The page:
This year’s SALA in the Square was the perfect location to showcase Nancy Downes’ bold and remarkable artwork. A popular area amongst tourists and locals on their lunch break, this installation would have undoubtedly brightened up their day in an otherwise gloomy and wintry August. In our latest spotlight, Nancy tells us about her future exhibitions and the experiences that inspire her work.
Q: Hello Nancy! Can you please tell us a bit about yourself?
A: I’m an emerging visual artist specialising in sculpture and installation. I grew up in both Melbourne and Byron Bay, and began my art studies in Sydney originally, but have lived in Adelaide for 13 years now.
This year I’ve been busy discovering the beauty and possibilities of collaboration with Lucy Turnbull (now in New York) and have been involved in three collaborative exhibitions with her. I’ve also been busy planning for next year, with shows interstate and a residency in Japan. It’s all very exciting.
Nancy and Lucy Turnbull’s collaborative work at SALA in the Square
Q: Who inspires you? What inspires your art?
A: My art is inspired by phenomena experienced by humans, or perhaps ‘limited’ experiences, but those which play out in quite ordinary settings or with ordinary objects. I’m really interested in how such experiences, combined with other experiential factors that are involved in coming into ones own self, form the layers of a person. They could also be seen as lenses through which people filter experiences.
Q: Do you have a preferred medium?
A: I originally studied painting, but could never contain things to one canvas. Installation seems a much better fit.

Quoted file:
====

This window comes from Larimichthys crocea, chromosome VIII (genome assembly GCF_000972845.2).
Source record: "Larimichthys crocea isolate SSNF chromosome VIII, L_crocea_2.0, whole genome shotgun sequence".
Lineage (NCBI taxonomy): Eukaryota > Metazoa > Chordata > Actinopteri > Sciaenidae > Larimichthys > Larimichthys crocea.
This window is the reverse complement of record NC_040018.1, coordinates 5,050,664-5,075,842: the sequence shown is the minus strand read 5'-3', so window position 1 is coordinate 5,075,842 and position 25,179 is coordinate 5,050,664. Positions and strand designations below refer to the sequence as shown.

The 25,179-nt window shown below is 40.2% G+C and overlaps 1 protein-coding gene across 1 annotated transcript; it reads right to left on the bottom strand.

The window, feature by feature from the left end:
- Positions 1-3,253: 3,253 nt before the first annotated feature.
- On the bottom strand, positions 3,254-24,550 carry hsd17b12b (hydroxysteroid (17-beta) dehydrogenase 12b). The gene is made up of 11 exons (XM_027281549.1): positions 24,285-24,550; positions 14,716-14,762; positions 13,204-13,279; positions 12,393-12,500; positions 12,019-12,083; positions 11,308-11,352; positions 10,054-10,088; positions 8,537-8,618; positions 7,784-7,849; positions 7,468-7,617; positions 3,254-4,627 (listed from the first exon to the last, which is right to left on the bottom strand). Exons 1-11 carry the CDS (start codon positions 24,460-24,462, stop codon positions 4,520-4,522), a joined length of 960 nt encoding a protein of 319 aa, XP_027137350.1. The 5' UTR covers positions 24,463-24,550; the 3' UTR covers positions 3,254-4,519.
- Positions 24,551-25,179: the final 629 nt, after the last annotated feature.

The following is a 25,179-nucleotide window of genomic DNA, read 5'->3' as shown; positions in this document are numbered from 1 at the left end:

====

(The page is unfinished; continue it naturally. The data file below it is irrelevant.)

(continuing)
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Q: How would you describe your style?
A: Hmm. My son describes my personal style as Vintage Goth, which I think is hilarious. Otherwise, I could tentatively speculate that it falls in with New Materialism and contains some conventions of the Gothic, with dense blacks and contemplations on the corporeal.
Q: Can you please describe your artistic and creative process i.e.: from lingering idea to putting it into practice?
A: Often my ideas will emerge as shapes or parts of shapes after some deep introspection and/or research of some kind; often when I’m thinking about how something feels, or must feel (affect) some play on words, objects or occurrences comes to mind and things move from there. Next, I try to work from the viewer’s perspective, and work out how to engage their senses, rather than be explicit about my meaning. I’m just attempting to offer a set of circumstances in which the viewer may experience something, or notice something that is aligned with the affect I’m focusing on. This is why I often produce installations (to stimulate an embodied consumption of the work).
Q: Where do you see your art practice taking you in the next five years?
A: So far I have been fortunate enough to be offered a few solo shows interstate, in Melbourne, Perth and Canberra, and have been accepted into a residency program in Japan, all for 2017. I hope I’m predominantly in this beloved hometown for the next five years, but with plenty more interstate shows and international residencies.
Q: If you could recommend one artist, who would it be?
A: Basil, aged 12. At 1 he drew elaborate cars, at 3 a perfect elephant, and now windows into the soul.
Q: Where can we find more of your work?
Q: If you could choose who sang our new national anthem, who would you pick?
A: Pauline Pantsdown, for a satirical truth-stained shake-up.
– Masya Zabidi